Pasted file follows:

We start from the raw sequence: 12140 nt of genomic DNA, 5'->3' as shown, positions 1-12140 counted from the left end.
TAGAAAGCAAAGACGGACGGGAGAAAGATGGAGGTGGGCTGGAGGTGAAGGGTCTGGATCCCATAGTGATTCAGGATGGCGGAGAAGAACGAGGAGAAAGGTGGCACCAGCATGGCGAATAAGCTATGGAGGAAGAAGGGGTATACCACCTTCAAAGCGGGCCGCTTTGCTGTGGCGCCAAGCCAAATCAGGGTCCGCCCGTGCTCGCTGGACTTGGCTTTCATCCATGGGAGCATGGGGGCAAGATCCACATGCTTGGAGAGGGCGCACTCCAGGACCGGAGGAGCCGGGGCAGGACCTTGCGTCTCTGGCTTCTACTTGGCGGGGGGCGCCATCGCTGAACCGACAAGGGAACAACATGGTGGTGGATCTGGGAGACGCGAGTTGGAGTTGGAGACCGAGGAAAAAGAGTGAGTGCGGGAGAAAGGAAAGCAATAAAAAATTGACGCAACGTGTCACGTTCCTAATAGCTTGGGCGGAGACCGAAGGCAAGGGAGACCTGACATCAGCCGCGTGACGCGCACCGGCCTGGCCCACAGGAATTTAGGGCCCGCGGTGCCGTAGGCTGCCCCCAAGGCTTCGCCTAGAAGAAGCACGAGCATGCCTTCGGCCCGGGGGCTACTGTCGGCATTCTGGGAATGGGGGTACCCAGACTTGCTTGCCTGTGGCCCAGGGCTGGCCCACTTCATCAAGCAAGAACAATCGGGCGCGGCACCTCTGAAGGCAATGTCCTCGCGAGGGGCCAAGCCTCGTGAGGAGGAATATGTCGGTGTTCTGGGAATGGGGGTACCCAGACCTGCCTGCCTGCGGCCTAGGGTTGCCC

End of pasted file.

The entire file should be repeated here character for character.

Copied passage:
We start from the raw sequence: 12140 nt of genomic DNA, 5'->3' as shown, positions 1-12140 counted from the left end.
TAGAAAGCAAAGACGGACGGGAGAAAGATGGAGGTGGGCTGGAGGTGAAGGGTCTGGATCCCATAGTGATTCAGGATGGCGGAGAAGAACGAGGAGAAAGGTGGCACCAGCATGGCGAATAAGCTATGGAGGAAGAAGGGGTATACCACCTTCAAAGCGGGCCGCTTTGCTGTGGCGCCAAGCCAAATCAGGGTCCGCCCGTGCTCGCTGGACTTGGCTTTCATCCATGGGAGCATGGGGGCAAGATCCACATGCTTGGAGAGGGCGCACTCCAGGACCGGAGGAGCCGGGGCAGGACCTTGCGTCTCTGGCTTCTACTTGGCGGGGGGCGCCATCGCTGAACCGACAAGGGAACAACATGGTGGTGGATCTGGGAGACGCGAGTTGGAGTTGGAGACCGAGGAAAAAGAGTGAGTGCGGGAGAAAGGAAAGCAATAAAAAATTGACGCAACGTGTCACGTTCCTAATAGCTTGGGCGGAGACCGAAGGCAAGGGAGACCTGACATCAGCCGCGTGACGCGCACCGGCCTGGCCCACAGGAATTTAGGGCCCGCGGTGCCGTAGGCTGCCCCCAAGGCTTCGCCTAGAAGAAGCACGAGCATGCCTTCGGCCCGGGGGCTACTGTCGGCATTCTGGGAATGGGGGTACCCAGACTTGCTTGCCTGTGGCCCAGGGCTGGCCCACTTCATCAAGCAAGAACAATCGGGCGCGGCACCTCTGAAGGCAATGTCCTCGCGAGGGGCCAAGCCTCGTGAGGAGGAATATGTCGGTGTTCTGGGAATGGGGGTACCCAGACCTGCCTGCCTGCGGCCTAGGGTTGCCC